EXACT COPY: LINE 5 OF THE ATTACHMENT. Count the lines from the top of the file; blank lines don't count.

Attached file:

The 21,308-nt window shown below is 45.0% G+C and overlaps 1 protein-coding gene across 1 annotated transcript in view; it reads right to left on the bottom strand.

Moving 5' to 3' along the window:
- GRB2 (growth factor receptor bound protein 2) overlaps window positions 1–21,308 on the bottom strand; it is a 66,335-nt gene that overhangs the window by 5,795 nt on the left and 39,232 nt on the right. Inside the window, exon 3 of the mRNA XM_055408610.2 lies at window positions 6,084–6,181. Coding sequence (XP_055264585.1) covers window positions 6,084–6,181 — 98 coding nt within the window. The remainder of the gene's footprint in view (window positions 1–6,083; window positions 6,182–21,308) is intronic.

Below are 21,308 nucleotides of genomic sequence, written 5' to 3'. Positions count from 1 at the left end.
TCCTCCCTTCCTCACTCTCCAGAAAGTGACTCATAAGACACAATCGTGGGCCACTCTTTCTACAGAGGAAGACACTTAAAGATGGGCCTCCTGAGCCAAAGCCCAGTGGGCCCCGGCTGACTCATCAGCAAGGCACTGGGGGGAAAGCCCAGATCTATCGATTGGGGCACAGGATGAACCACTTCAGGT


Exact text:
TCCTCCCTTCCTCACTCTCCAGAAAGTGACTCATAAGACACAATCGTGGGCCACTCTTTCTACAGAGGAAGACACTTAAAGATGGGCCTCCTGAGCCAAAGCCCAGTGGGCCCCGGCTGACTCATCAGCAAGGCACTGGGGGGAAAGCCCAGATCTATCGATTGGGGCACAGGATGAACCACTTCAGGT